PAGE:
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Samsung unveils the Galaxy Fit and Fit e

Inexpensive fitness bands take the fight to Fitbit

We’ve long been fond of Samsung’s fitness trackers, the Galaxy Gear Fit. In fact, our mobile phone correspondent and reviewer extraordinaire, Nathan Spendelow, wears a Fit 2 Pro every day and, when we reviewed it last year, we gave it a five-star Best Buy award.

The new Samsung Galaxy Fit tracker, launched alongside the super-cheap Galaxy Fit e, looks very similar to that tracker. The big difference, aside from the name and branding change, is that Samsung’s new trackers are set to cost a lot less than their predecessors.

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Samsung Galaxy Fit and Fit e: Features, specifications and release date

Samsung Galaxy Fit

  • 0.95in 240×120 AMOLED display
  • Heart rate sensor, accelerometer, gyroscope, wireless charging, 5ATM waterproofing
  • MCU Cortex M33F 96MHz + M0 16 MHz
  • 120mAh battery
  • 24g
  • Realtime OS
  • Compatible with Android 5.0+ and iOS
  • Black or Silver
  • Price: £89 [TBC]
  • Release date: 26 April [TBC]

Samsung Galaxy Fit e

  • 0.74in, 64×128 PMOLED display
  • Heart rate sensor, accelerometer, 5ATM waterproofing
  • MCU Cortext M0 96MHz
  • 70mAh battery
  • 15g
  • Realtime OS
  • Compatible with Android 5.0+ and iOS
  • Black, White or Yellow
  • Price: £35 [TBC]
  • Release date: 26 April[TBC]

Samsung Galaxy Fit and Fit e: Key features and first impressions

Despite the significantly lower price, though, the Galaxy Fit has a similar look and feel to its predecessor. It has a large colour display embedded on a wide, flattish band – and it has all the tracking sensors you’d hope to see on a modern fitness wearable. There’s a heart-rate monitor, sleep, step and stair tracking. The only thing it doesn’t have is GPS, which at this price is fair enough.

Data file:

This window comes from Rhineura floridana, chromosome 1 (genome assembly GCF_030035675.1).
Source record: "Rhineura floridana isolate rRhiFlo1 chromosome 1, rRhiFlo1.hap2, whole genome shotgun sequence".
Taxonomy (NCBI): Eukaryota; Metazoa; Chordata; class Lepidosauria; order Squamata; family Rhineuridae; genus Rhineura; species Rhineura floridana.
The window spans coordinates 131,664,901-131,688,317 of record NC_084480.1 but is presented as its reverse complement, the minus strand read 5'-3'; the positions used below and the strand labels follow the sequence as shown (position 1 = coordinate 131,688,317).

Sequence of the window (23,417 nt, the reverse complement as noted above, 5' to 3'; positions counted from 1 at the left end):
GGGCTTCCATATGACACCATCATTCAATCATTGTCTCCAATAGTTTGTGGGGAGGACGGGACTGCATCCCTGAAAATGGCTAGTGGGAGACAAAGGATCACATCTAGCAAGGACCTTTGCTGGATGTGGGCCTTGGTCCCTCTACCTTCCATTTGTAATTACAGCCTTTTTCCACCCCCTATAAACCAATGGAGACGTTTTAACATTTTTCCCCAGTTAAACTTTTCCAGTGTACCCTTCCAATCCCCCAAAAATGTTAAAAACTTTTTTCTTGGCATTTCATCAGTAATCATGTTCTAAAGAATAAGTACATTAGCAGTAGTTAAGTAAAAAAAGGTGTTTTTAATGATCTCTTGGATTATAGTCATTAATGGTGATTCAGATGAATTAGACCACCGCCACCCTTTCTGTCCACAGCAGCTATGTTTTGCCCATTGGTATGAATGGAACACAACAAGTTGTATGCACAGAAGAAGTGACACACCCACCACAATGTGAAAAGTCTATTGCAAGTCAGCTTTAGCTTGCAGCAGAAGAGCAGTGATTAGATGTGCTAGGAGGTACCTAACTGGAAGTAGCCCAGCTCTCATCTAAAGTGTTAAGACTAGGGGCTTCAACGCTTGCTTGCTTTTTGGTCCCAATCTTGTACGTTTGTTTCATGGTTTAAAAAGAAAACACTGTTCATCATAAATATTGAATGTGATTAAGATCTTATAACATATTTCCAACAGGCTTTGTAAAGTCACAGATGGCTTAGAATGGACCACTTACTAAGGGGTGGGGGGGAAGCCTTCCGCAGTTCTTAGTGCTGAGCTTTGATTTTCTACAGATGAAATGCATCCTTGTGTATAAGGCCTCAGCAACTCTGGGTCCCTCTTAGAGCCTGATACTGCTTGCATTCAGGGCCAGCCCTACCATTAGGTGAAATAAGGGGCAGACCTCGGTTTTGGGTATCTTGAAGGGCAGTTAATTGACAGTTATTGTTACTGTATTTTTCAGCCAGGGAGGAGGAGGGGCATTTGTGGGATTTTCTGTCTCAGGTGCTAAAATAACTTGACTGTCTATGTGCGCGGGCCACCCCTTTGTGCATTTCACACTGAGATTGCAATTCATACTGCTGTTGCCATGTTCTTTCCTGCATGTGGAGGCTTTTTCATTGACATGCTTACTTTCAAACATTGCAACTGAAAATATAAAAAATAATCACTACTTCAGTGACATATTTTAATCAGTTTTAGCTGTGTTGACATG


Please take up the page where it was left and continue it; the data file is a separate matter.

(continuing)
The Samsung Galaxy Fit e, in keeping with its much lower price, has a simpler look to it and a cut-down feature set. Instead of a colour display, the screen is monochrome, with white text on a black background and, from a distance, looks a lot like the ultra-cheap, ultra-competent Xiaomi Mi Band 3 and many other cheap fitness bands.
It also lacks the gyroscope, suggesting less accurate tracking, and doesn’t support wireless charging, meaning you’ll have to take extra care of your (presumably) proprietary charger.

Samsung Galaxy Fit and Fit e: Early verdict

The cheap fitness band market is awash with Fitbit imitators and many are perfectly competent. The big problem they all have is that they’re not, well, Fitbit and thus don’t have the huge community that allows people to compete and compare stats with their friends.
The Samsung Galaxy Fit and Fit e, despite hailing from a big-brand background, suffer a similar problem and as such, they’re always going to struggle to compete. Samsung will hope that the lower price will build a community and take the fight to Fitbit.

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